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Many hydroxychloroquine COVID-19 prophylaxis trials lack ECG screening



Many planned randomized trials to test the efficacy of hydroxychloroquine or related drugs for preventing COVID-19 infection have, as of the end of April 2020, failed to include ECG assessment to either exclude people at the highest risk for possibly developing a life-threatening cardiac arrhythmia or to flag people who achieve a dangerous QTc interval on treatment, according to an analysis of the posted designs of several dozen studies.

Dr. Arthur Wilde is a cardiac electrophysiologist and professor of medicine at the Academic Medical Center in Amsterdam.

Dr. Arthur Wilde

Hydroxychloroquine, the related agent chloroquine, and azithromycin have all recently received attention as potentially effective but unproven agents for both reducing the severity and duration of established COVID-19 infection as well as possibly preventing or mitigating an incident infection. As of April 30, 155 randomized, control trials listed on a major index for pending and in-progress trials,, had designs that intended to randomized an overall total of more than 85,000 healthy people to receive hydroxychloroquine or chloroquine, in some cases in combination with azithromycin, to test their efficacy and safety for COVID-19 prophylaxis, Michael H. Gollob, MD, said in an article posted by the Journal of the American College of Cardiology (2020 May 11. doi: 10.1016/j.jacc.2020.05.008).

The problem is that all three agents are documented to potentially produce lengthening of the corrected QT interval (QTc), and if this happens in a person who starts treatment with a QTc on the high end, the incremental prolongation from drug treatment could push their heart rhythm into a range where their risk for a life-threatening arrhythmia becomes substantial, said Dr. Gollob, a cardiac arrhythmia researcher at Toronto General Hospital and the University of Toronto. As a consequence, he recommended excluding from these prophylaxis trials anyone with a resting QTc at baseline assessment of greater than 450 msec, as well as discontinuing treatment from anyone who develops a resting QTc of more than 480 ms while on treatment.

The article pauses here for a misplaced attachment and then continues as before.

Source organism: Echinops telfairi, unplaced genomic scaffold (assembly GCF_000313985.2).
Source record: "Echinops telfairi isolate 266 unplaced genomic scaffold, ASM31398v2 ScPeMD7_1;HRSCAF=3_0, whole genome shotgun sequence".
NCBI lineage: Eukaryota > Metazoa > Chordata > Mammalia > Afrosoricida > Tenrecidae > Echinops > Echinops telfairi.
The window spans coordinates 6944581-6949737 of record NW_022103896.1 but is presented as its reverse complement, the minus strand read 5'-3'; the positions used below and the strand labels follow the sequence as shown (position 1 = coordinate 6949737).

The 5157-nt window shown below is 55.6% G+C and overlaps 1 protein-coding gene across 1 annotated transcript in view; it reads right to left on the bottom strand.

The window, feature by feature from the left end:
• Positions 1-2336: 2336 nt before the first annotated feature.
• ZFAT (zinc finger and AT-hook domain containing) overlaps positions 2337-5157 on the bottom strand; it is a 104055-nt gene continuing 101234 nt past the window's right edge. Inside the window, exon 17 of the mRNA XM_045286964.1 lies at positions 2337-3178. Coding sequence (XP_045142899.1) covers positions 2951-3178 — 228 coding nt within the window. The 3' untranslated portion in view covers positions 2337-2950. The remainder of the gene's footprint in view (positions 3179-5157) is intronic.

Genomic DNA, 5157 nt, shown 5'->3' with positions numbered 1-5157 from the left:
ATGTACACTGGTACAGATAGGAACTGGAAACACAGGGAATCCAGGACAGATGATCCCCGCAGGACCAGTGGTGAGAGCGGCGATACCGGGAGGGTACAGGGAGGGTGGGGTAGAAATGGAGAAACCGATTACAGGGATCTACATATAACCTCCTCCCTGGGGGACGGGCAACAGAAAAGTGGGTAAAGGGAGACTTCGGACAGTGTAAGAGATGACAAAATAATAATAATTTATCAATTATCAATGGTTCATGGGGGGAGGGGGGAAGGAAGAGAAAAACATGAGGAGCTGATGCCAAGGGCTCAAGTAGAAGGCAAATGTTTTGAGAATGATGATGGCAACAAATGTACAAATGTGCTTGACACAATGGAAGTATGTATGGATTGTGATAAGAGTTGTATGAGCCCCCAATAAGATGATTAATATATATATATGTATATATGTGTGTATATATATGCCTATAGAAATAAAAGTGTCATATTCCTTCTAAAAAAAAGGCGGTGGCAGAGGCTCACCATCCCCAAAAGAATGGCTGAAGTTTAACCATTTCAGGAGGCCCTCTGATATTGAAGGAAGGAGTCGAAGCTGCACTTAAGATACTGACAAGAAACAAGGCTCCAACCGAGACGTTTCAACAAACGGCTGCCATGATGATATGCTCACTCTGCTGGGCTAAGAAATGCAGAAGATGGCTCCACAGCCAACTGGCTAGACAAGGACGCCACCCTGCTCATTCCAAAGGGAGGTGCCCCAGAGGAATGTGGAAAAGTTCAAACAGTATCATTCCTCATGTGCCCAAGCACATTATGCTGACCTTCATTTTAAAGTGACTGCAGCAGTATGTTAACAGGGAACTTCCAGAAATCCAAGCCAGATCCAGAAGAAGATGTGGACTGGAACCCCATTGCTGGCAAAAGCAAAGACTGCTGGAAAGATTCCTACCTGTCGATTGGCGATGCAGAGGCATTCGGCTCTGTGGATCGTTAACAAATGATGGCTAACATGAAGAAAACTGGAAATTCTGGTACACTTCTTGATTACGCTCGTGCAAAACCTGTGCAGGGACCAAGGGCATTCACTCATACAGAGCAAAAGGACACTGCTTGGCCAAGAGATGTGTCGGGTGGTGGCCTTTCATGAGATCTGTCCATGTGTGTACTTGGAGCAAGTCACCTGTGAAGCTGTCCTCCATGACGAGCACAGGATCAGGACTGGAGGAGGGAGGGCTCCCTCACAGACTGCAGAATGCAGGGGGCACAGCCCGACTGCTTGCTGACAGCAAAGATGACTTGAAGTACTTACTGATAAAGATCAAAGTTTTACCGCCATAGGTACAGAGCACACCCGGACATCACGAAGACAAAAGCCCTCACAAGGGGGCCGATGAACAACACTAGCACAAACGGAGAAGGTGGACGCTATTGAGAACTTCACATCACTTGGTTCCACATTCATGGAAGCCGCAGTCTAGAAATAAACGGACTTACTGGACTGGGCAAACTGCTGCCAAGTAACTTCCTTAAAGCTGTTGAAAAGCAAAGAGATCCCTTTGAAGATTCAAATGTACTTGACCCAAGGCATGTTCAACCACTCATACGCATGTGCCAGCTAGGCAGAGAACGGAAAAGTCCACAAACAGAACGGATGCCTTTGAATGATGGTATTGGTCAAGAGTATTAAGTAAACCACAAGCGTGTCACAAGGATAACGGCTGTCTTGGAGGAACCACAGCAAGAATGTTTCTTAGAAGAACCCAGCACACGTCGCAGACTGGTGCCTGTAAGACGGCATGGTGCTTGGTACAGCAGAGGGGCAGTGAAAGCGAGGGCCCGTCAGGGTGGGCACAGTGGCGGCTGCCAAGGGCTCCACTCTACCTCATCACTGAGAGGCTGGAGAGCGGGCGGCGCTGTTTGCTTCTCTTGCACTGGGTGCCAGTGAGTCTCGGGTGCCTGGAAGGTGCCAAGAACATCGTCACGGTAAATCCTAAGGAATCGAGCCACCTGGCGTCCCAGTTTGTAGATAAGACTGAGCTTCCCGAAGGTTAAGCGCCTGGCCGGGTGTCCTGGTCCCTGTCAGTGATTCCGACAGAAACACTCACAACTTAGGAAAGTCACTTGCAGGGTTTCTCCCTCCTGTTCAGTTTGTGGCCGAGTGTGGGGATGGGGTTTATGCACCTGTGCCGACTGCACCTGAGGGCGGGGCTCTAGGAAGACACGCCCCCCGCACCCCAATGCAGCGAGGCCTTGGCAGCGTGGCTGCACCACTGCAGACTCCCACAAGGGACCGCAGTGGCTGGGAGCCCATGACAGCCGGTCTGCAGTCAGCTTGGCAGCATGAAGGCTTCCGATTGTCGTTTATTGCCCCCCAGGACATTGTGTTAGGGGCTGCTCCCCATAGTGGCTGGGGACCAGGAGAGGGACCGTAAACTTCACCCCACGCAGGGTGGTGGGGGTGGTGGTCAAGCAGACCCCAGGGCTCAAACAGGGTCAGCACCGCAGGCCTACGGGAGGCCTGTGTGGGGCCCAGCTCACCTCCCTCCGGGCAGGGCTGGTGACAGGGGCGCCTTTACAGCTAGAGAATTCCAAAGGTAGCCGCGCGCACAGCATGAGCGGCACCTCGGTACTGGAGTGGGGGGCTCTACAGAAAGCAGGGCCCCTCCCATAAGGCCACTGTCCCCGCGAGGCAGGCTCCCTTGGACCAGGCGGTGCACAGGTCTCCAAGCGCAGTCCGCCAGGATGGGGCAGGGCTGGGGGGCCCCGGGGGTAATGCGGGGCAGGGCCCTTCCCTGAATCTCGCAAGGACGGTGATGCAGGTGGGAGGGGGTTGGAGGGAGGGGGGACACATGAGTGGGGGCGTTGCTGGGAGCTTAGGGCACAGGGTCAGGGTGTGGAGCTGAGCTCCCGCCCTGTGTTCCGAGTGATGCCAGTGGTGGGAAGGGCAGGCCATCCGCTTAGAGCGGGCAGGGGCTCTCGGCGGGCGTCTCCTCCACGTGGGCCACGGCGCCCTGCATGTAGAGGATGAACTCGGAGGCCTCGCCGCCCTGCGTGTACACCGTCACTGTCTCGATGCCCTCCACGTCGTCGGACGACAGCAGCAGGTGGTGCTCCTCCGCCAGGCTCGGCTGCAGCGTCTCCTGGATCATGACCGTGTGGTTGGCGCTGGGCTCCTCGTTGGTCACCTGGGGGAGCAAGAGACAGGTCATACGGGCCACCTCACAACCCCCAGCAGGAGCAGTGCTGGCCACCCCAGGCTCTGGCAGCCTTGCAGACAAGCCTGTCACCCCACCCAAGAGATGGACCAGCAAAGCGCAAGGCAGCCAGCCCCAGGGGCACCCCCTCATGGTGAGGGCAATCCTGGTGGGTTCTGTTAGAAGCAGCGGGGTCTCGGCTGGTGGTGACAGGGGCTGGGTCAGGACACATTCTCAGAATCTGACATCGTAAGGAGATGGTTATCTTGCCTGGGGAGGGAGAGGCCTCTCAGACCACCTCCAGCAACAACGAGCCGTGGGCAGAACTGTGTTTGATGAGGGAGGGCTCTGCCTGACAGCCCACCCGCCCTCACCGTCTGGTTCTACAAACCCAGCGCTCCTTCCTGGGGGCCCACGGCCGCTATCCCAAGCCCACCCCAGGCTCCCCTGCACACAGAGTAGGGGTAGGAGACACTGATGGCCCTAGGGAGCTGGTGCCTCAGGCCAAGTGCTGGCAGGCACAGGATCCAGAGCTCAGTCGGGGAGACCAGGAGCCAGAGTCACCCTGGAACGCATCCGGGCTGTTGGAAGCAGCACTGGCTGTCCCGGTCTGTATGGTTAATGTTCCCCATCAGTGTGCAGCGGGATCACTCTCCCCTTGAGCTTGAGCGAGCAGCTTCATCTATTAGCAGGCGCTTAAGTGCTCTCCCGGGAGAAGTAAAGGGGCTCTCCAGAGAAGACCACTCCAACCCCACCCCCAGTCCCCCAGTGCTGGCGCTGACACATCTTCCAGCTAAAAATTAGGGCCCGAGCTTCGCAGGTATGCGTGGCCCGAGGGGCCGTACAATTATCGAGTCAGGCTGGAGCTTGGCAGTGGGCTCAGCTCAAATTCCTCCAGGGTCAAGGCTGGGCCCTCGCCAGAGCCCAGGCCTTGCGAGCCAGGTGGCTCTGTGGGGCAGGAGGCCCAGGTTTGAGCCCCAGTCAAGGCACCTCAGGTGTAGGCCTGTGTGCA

“Though this may seem like a conservative value for subject withdrawal from a study, this is a prudent QTc cut-off, particularly when the severity of the adverse event, sudden death, may be worse than the study endpoint” of reduced incidence of COVID-19 infection, he wrote in his opinion piece.

“We cannot provide an accurate number for elevated risk” faced by people whose QTc climbs above these thresholds, “but we know that events will occur, which is why most trials that involve QT-prolonging drugs typically have an ECG exclusion criterion of QTc greater than 450 msec,” Dr. Gollob said in an interview.